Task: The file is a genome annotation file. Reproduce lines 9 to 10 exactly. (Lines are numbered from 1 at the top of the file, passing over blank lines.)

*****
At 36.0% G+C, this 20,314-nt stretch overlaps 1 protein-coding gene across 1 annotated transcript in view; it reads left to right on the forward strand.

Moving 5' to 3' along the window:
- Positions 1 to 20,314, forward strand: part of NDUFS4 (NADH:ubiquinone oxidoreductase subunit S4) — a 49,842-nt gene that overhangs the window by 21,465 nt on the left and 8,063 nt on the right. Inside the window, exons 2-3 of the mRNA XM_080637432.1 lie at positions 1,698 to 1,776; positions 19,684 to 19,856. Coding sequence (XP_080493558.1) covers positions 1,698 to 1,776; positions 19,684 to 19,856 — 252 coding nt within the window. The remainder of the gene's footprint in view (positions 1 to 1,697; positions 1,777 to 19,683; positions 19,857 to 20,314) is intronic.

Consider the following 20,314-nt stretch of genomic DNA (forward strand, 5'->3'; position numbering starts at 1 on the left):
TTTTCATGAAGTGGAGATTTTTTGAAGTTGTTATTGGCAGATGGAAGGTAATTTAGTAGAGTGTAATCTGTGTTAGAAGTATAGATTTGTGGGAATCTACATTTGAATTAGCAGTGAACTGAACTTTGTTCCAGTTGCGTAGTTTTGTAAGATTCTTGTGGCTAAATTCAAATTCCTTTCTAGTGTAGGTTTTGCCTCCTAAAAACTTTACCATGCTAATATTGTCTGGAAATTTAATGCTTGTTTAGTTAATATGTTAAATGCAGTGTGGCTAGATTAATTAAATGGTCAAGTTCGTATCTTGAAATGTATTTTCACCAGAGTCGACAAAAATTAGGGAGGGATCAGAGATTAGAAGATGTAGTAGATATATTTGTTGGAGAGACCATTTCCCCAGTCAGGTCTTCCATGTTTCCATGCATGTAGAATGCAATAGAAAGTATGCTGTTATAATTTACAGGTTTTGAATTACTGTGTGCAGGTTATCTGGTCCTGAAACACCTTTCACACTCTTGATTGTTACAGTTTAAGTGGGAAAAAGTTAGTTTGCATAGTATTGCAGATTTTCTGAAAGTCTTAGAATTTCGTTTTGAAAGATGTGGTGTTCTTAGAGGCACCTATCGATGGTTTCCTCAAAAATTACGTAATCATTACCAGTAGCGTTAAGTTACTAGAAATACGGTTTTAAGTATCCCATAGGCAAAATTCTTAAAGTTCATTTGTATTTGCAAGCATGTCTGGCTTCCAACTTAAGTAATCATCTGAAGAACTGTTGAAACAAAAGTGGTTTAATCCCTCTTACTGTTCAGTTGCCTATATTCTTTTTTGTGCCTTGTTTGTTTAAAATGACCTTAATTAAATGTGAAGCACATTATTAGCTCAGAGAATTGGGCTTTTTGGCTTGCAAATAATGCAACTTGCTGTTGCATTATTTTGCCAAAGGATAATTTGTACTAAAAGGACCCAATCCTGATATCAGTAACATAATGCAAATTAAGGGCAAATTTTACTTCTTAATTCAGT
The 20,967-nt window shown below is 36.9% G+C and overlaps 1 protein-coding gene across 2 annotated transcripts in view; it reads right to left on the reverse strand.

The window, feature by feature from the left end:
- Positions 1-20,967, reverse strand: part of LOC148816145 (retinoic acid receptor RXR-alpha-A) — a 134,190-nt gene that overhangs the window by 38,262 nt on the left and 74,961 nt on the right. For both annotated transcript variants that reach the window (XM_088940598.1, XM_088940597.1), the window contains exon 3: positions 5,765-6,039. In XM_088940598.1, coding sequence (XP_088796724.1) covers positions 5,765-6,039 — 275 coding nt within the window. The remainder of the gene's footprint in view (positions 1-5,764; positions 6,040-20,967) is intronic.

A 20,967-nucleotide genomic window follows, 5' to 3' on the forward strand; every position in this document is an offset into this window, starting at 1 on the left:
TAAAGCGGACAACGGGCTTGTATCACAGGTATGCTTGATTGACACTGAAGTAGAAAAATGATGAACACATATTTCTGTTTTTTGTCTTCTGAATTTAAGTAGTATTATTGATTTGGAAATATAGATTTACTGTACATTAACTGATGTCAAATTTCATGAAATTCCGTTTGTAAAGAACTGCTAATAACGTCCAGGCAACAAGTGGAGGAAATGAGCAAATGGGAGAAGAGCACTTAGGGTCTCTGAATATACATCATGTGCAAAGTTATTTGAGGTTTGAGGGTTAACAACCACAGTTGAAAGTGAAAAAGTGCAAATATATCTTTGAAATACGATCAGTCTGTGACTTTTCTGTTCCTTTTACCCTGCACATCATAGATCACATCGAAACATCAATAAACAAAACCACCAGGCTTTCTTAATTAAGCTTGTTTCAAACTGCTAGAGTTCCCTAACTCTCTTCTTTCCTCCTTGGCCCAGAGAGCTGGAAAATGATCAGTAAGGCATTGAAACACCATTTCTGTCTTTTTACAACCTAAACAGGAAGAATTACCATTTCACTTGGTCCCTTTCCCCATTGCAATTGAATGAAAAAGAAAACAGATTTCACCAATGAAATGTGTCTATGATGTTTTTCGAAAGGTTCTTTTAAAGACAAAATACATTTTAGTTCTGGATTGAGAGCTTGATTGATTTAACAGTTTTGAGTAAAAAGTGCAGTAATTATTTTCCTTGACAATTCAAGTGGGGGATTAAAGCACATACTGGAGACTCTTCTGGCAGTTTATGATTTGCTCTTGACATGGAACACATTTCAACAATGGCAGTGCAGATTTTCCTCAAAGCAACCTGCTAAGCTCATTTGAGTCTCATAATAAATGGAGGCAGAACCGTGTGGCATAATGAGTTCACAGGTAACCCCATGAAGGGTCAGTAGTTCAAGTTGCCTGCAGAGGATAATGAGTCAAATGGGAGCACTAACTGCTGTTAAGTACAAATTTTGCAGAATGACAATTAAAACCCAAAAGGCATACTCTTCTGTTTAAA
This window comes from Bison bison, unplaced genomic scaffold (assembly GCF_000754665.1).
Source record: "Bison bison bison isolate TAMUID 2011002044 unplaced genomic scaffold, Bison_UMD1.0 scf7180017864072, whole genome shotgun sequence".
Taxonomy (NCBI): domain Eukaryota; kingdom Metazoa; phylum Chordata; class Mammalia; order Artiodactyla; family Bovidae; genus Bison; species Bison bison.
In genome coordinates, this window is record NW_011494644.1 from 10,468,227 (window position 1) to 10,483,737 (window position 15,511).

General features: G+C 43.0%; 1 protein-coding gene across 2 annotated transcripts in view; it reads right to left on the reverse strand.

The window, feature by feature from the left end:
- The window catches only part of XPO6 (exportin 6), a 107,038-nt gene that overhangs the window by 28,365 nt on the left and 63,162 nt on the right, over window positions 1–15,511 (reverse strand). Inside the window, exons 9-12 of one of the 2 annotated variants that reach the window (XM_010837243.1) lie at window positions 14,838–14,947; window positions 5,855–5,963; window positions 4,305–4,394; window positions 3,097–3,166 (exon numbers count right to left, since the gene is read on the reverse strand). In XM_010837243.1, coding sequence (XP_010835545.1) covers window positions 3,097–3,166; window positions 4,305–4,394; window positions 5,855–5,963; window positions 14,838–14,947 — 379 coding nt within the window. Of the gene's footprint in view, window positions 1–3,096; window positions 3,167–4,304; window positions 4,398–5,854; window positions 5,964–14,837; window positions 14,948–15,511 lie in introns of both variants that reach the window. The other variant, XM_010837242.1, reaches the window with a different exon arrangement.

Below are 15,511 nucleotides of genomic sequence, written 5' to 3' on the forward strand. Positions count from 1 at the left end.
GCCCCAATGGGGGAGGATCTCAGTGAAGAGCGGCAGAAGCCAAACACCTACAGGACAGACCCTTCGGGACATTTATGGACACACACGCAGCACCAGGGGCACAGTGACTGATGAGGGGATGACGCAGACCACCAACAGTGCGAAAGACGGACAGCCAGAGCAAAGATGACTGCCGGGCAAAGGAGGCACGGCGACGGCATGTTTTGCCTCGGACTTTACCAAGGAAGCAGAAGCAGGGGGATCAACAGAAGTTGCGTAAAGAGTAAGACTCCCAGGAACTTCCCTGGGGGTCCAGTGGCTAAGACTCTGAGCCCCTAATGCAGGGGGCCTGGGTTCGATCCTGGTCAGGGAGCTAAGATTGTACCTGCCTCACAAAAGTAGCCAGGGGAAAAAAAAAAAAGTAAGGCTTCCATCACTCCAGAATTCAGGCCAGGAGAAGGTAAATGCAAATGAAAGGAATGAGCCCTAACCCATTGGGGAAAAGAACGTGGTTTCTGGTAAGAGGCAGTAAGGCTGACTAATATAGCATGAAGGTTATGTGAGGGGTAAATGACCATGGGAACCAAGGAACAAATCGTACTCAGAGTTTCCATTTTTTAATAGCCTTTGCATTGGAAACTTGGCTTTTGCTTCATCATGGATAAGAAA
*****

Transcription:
A 20,967-nucleotide genomic window follows, 5' to 3' on the forward strand; every position in this document is an offset into this window, starting at 1 on the left:
TAAAGCGGACAACGGGCTTGTATCACAGGTATGCTTGATTGACACTGAAGTAGAAAAATGATGAACACATATTTCTGTTTTTTGTCTTCTGAATTTAAGTAGTATTATTGATTTGGAAATATAGATTTACTGTACATTAACTGATGTCAAATTTCATGAAATTCCGTTTGTAAAGAACTGCTAATAACGTCCAGGCAACAAGTGGAGGAAATGAGCAAATGGGAGAAGAGCACTTAGGGTCTCTGAATATACATCATGTGCAAAGTTATTTGAGGTTTGAGGGTTAACAACCACAGTTGAAAGTGAAAAAGTGCAAATATATCTTTGAAATACGATCAGTCTGTGACTTTTCTGTTCCTTTTACCCTGCACATCATAGATCACATCGAAACATCAATAAACAAAACCACCAGGCTTTCTTAATTAAGCTTGTTTCAAACTGCTAGAGTTCCCTAACTCTCTTCTTTCCTCCTTGGCCCAGAGAGCTGGAAAATGATCAGTAAGGCATTGAAACACCATTTCTGTCTTTTTACAACCTAAACAGGAAGAATTACCATTTCACTTGGTCCCTTTCCCCATTGCAATTGAATGAAAAAGAAAACAGATTTCACCAATGAAATGTGTCTATGATGTTTTTCGAAAGGTTCTTTTAAAGACAAAATACATTTTAGTTCTGGATTGAGAGCTTGATTGATTTAACAGTTTTGAGTAAAAAGTGCAGTAATTATTTTCCTTGACAATTCAAGTGGGGGATTAAAGCACATACTGGAGACTCTTCTGGCAGTTTATGATTTGCTCTTGACATGGAACACATTTCAACAATGGCAGTGCAGATTTTCCTCAAAGCAACCTGCTAAGCTCATTTGAGTCTCATAATAAATGGAGGCAGAACCGTGTGGCATAATGAGTTCACAGGTAACCCCATGAAGGGTCAGTAGTTCAAGTTGCCTGCAGAGGATAATGAGTCAAATGGGAGCACTAACTGCTGTTAAGTACAAATTTTGCAGAATGACAATTAAAACCCAAAAGGCATACTCTTCTGTTTAAA